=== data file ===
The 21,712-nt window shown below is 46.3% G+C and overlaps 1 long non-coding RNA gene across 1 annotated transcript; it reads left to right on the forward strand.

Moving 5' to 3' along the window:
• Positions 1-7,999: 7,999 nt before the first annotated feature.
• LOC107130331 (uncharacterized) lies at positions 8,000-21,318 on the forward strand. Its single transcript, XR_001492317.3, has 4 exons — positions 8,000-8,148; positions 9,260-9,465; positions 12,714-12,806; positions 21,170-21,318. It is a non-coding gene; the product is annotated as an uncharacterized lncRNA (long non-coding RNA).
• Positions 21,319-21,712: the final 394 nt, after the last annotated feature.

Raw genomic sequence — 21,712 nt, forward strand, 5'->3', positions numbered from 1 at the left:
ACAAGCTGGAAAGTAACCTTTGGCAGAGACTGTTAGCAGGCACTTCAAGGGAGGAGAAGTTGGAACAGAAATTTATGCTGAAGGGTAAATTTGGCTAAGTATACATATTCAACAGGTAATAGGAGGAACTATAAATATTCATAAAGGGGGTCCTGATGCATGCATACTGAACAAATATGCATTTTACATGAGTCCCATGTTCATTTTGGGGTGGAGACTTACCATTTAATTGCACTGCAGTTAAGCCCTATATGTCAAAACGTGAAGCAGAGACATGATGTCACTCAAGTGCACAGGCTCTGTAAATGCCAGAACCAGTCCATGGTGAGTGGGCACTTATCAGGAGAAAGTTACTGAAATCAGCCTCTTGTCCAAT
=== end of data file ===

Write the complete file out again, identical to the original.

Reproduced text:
The 21,712-nt window shown below is 46.3% G+C and overlaps 1 long non-coding RNA gene across 1 annotated transcript; it reads left to right on the forward strand.

Moving 5' to 3' along the window:
• Positions 1-7,999: 7,999 nt before the first annotated feature.
• LOC107130331 (uncharacterized) lies at positions 8,000-21,318 on the forward strand. Its single transcript, XR_001492317.3, has 4 exons — positions 8,000-8,148; positions 9,260-9,465; positions 12,714-12,806; positions 21,170-21,318. It is a non-coding gene; the product is annotated as an uncharacterized lncRNA (long non-coding RNA).
• Positions 21,319-21,712: the final 394 nt, after the last annotated feature.

Raw genomic sequence — 21,712 nt, forward strand, 5'->3', positions numbered from 1 at the left:
ACAAGCTGGAAAGTAACCTTTGGCAGAGACTGTTAGCAGGCACTTCAAGGGAGGAGAAGTTGGAACAGAAATTTATGCTGAAGGGTAAATTTGGCTAAGTATACATATTCAACAGGTAATAGGAGGAACTATAAATATTCATAAAGGGGGTCCTGATGCATGCATACTGAACAAATATGCATTTTACATGAGTCCCATGTTCATTTTGGGGTGGAGACTTACCATTTAATTGCACTGCAGTTAAGCCCTATATGTCAAAACGTGAAGCAGAGACATGATGTCACTCAAGTGCACAGGCTCTGTAAATGCCAGAACCAGTCCATGGTGAGTGGGCACTTATCAGGAGAAAGTTACTGAAATCAGCCTCTTGTCCAAT